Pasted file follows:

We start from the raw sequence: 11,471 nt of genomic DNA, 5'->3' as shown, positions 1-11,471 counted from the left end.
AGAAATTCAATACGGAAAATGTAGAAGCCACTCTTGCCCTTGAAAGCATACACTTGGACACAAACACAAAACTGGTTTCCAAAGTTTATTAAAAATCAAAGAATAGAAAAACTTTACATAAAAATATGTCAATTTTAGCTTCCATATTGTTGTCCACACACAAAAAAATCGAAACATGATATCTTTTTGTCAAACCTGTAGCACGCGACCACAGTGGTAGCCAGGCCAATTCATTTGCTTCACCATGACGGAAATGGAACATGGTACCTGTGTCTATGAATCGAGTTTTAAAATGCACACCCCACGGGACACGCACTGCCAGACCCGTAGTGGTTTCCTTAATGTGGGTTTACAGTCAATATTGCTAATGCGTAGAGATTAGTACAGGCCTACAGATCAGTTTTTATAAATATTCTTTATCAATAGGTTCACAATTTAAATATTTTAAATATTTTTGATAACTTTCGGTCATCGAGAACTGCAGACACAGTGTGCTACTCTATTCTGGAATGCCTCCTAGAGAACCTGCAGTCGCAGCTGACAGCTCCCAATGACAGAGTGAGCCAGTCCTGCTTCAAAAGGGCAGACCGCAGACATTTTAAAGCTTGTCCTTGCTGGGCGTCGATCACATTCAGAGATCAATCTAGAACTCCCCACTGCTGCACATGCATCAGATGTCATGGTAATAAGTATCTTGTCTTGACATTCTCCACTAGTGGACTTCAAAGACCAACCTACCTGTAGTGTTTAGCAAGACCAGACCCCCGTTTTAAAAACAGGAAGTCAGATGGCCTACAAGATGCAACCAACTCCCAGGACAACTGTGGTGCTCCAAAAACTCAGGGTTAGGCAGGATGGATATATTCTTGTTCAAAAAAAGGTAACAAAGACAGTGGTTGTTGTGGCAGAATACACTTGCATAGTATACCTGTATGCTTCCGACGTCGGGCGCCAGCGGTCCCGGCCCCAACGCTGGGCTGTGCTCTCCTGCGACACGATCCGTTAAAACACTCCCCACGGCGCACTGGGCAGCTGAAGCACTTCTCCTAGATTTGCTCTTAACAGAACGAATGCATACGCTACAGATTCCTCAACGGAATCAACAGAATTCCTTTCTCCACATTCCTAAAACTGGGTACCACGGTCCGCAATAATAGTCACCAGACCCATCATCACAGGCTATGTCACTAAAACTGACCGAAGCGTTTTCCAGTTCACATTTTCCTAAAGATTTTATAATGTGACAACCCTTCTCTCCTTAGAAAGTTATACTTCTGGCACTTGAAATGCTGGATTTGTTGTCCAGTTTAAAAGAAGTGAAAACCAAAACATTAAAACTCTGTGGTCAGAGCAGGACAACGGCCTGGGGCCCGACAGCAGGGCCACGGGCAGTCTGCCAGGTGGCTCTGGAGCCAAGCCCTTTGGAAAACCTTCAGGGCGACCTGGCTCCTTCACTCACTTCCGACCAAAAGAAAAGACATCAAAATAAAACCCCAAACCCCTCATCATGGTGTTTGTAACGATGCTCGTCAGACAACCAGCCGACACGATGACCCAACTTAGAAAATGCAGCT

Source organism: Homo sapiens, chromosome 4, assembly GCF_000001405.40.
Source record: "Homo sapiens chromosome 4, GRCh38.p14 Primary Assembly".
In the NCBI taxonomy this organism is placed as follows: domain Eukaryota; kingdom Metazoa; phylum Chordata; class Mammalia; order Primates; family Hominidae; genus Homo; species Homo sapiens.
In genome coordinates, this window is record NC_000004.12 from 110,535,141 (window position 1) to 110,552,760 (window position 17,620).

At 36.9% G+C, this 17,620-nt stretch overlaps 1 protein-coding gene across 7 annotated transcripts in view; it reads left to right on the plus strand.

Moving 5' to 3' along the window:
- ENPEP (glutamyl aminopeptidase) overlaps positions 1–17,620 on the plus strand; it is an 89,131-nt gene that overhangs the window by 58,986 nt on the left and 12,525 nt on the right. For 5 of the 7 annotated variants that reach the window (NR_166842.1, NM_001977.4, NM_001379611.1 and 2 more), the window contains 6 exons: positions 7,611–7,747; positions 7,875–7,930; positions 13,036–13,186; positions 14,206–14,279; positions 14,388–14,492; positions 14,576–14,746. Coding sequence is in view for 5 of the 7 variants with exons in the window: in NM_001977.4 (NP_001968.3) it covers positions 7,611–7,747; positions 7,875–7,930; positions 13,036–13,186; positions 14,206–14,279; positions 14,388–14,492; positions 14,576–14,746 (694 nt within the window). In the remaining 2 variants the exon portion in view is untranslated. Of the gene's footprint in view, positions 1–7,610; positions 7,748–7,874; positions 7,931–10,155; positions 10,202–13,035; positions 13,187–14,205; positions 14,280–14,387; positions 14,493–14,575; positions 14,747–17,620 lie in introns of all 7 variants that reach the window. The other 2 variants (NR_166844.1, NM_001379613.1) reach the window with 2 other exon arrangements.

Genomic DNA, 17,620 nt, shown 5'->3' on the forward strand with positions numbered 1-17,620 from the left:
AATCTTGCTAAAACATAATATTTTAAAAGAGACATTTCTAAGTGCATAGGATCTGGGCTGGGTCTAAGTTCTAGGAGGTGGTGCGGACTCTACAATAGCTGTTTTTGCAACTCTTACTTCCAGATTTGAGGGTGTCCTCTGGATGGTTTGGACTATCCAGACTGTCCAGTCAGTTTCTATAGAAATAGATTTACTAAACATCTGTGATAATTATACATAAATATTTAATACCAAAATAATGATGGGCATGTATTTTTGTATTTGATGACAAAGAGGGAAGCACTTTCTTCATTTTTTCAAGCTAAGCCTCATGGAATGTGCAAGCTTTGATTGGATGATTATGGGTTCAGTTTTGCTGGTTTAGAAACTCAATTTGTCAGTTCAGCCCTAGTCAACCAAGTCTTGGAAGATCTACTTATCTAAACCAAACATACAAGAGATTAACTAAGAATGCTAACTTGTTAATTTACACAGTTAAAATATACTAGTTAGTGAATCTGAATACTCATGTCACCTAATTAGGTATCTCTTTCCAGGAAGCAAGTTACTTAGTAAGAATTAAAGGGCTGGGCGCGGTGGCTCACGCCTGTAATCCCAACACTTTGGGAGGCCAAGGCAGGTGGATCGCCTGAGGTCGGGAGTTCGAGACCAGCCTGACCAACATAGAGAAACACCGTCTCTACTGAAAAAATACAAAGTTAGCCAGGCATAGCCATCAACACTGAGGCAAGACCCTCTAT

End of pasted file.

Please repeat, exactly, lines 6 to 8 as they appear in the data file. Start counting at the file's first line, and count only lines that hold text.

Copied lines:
In genome coordinates, this window is record NC_000004.12 from 110,535,141 (window position 1) to 110,552,760 (window position 17,620).

At 36.9% G+C, this 17,620-nt stretch overlaps 1 protein-coding gene across 7 annotated transcripts in view; it reads left to right on the plus strand.

Moving 5' to 3' along the window: